Me. I took the guy advice and promptly went a buy a new GPS watch – but not a Garmin. A Timex!
PS: Updated: The watch strap disintegrate into several pieces eventually. It appears the strap is not suitable for our local weather and is too brittle.

Another New GPS Watch

Surprise surprise, another company is launching a new GPS watch and its not Casio!

Epson Japan has announced that it has developed the World’s lightest GPS watch.

From Epson’s website: Seiko Epson Corporation (“Epson,” TSE: 6724) has developed the world’s lightest*1 GPS-enabled running monitor, which also boasts an extremely thin design. Designed to be worn on the wrist and equipped with long battery life*2, the monitor uses GPS to provide runners with accurate distance, pace and other data.

Epson claims it has the most accurate GPS and up to 12 hours of battery life. Whether that is true we will only know when the watch reach the market. And of course, the other questions remain. What type of pricing and will it ever reach our shore?
Read the full press release from Epson here

More than Garmin

Here in Singapore, practically every runner I know who wear a GPS watch have a Garmin. Mostly because there isn’t much of an option in the first place. Other than the Garmin, the only other “running” watch easily available here is the Polar.
But unlike the Garmin, the Polar watches do not come with any built-in GPS. For measuring distance, it relies mainly on the separate foot pod or as in the Polar watches which all require a separate GPS pod which comes with its own arm band for wearing on the arm. Not very runner friendly!
Then there are a small number of people who go for the sexy factor and pump for the Nike Sportband. This is of course a poor cousin to the GPS based watch as it utilizes a pedometer to count the strides and distances.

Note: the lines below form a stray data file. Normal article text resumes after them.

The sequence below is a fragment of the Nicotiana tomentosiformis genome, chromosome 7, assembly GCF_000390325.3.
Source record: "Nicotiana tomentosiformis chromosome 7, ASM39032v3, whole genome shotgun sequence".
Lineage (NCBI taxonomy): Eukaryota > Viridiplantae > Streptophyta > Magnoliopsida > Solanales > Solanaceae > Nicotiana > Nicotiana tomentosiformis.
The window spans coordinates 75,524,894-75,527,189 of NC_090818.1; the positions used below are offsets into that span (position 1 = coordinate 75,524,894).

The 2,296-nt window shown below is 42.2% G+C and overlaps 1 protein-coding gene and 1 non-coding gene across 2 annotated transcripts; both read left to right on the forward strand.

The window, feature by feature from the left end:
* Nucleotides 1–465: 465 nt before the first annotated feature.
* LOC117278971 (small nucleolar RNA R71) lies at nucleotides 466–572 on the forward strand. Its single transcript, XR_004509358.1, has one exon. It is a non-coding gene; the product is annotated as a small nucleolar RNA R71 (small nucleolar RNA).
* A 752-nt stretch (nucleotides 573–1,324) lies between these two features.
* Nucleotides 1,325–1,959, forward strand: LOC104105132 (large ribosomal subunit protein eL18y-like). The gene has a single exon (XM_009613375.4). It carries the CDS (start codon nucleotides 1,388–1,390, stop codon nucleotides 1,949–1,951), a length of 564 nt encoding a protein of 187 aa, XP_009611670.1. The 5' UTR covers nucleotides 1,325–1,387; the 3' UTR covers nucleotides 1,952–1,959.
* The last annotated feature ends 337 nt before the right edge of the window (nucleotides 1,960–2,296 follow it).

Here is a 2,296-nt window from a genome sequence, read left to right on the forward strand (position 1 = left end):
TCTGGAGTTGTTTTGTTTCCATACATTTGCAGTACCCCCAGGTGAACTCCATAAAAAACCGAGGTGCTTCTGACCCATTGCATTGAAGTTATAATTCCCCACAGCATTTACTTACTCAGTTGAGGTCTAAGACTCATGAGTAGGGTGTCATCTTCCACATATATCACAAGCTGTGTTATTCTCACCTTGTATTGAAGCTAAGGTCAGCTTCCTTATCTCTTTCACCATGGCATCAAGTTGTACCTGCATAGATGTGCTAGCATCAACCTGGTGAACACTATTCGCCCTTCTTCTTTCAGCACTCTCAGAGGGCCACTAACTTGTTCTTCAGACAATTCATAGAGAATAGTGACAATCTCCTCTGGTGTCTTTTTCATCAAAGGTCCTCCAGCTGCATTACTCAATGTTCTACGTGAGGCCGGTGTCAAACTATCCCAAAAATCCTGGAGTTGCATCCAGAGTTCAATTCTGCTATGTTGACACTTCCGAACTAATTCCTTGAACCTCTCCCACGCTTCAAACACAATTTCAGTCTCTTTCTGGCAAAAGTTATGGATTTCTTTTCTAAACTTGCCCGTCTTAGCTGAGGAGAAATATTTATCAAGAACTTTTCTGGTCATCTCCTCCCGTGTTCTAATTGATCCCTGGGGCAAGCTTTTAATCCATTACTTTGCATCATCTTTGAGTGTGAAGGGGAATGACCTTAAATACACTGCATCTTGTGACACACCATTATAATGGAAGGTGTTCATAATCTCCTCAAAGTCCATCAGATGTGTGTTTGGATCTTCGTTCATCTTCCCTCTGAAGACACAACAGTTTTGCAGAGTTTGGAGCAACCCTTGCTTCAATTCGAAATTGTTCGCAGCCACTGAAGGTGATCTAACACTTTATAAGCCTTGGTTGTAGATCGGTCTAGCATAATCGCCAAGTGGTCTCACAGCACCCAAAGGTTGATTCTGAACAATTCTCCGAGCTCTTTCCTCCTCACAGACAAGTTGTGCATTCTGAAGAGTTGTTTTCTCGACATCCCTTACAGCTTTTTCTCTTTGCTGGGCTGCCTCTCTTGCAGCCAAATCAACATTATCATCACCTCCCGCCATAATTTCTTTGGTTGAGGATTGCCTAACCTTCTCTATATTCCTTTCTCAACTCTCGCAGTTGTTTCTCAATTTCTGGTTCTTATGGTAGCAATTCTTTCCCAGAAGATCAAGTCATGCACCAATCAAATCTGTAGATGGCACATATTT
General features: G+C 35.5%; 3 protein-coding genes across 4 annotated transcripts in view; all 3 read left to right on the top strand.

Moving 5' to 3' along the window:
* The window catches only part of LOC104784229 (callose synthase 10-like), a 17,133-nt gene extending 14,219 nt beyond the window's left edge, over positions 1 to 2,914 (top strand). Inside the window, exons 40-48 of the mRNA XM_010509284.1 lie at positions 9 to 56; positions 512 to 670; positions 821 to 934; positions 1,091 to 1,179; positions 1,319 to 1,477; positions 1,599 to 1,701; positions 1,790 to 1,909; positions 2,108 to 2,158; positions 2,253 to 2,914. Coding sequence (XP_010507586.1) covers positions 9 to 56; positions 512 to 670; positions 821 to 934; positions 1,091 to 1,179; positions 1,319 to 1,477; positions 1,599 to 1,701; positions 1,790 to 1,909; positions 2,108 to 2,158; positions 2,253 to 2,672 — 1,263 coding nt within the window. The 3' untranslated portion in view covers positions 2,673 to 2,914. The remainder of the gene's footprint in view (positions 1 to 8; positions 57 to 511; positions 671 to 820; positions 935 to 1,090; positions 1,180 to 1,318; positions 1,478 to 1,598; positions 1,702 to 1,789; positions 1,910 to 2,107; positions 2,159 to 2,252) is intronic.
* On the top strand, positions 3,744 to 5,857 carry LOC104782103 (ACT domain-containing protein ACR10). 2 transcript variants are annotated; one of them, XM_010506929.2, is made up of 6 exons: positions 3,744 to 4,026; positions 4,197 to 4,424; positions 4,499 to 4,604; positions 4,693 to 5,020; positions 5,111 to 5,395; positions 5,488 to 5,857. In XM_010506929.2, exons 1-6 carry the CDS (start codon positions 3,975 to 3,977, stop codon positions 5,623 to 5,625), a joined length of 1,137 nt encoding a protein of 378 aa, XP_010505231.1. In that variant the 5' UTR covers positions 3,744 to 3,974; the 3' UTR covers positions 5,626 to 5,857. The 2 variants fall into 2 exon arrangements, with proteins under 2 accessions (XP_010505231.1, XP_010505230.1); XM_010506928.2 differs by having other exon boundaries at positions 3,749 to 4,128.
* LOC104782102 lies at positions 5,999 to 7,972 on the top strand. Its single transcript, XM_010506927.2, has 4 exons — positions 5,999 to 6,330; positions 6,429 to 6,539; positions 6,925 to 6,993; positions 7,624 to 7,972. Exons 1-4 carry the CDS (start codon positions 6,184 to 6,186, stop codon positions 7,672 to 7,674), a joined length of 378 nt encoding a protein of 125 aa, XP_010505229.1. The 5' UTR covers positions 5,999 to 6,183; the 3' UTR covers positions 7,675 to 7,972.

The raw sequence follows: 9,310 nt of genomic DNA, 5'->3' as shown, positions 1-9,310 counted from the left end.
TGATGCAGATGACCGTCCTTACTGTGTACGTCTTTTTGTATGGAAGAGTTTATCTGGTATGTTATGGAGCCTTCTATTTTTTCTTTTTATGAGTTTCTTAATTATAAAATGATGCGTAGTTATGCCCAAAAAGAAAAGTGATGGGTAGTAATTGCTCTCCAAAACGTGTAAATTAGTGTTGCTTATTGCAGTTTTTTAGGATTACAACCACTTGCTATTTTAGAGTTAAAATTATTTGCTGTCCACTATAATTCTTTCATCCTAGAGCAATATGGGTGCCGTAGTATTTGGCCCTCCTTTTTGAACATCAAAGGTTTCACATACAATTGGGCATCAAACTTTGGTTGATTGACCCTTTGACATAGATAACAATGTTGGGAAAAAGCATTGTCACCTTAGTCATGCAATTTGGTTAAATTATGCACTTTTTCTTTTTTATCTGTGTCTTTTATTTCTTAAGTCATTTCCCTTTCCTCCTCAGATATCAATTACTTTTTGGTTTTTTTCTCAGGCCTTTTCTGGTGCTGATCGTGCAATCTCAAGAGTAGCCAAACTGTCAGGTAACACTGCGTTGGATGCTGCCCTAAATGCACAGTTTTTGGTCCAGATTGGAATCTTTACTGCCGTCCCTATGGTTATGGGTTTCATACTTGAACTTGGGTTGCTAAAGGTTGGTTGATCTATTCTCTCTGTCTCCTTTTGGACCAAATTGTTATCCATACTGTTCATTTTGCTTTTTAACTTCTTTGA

But there is hope for those who do not want a Garmin.
First off is Nike who has come up with a GPS watch – the Nike+ Sportwatch GPS. It looks pretty cool too and should be a hit when it reaches our shores.
Timex, the Ironman watch has been surprisingly slow in catching up with Garmin and I am sure it has lost market share but it is slowly catching up with the Timex Global Trainer launched in 2010 and the Timex Run Trainer last year. The Timex Ironman Global Trainer is now available in Singapore but it may take a while for the Run Trainer to find its way here. Hopefully they can also price the watch as cheaply as their Ironman series!



Timex Run Trainer



And then there is the uber expensive Suunto X10. A beautiful rugged looking watch for the adventurers and trails runners but at a big hole to the pocket. Price check on Amazon is USD580.00
For those who are budget conscious and not prepared to cough up well over $300.00 for their watch and do not need all the works but just need a watch to tell them how far they ran, there is the nifty cheaper Soleus GPS 1.0. Just a basic watch with a built in GPS to measure the distance and that’s about it. No frill and with a no frill price of less than USD100.00.
Surprisingly, there is a new entrant to the market – the Motorola MOTOACTV. Now just why Motorola has chosen to enter this segment of the market beats me, maybe because they getting a beating in the mobile phone market and needs to look for new revenue stream? This is a great little watch with GPS and MP3 and wifi and a thousand other little features. And oh yes, it tells the time too. USD300.00
Finally, fresh from this year CES, comes the Magellan Switch and Switch Up GPS Multisport Watch. Not a very pretty looking watch but quite feature packed from the review. But will it ever reach our shore? And at what price?
Last not least, there is a rumour that Casio is also coming out with a GPS watch. Now that will be one watch to look forward to.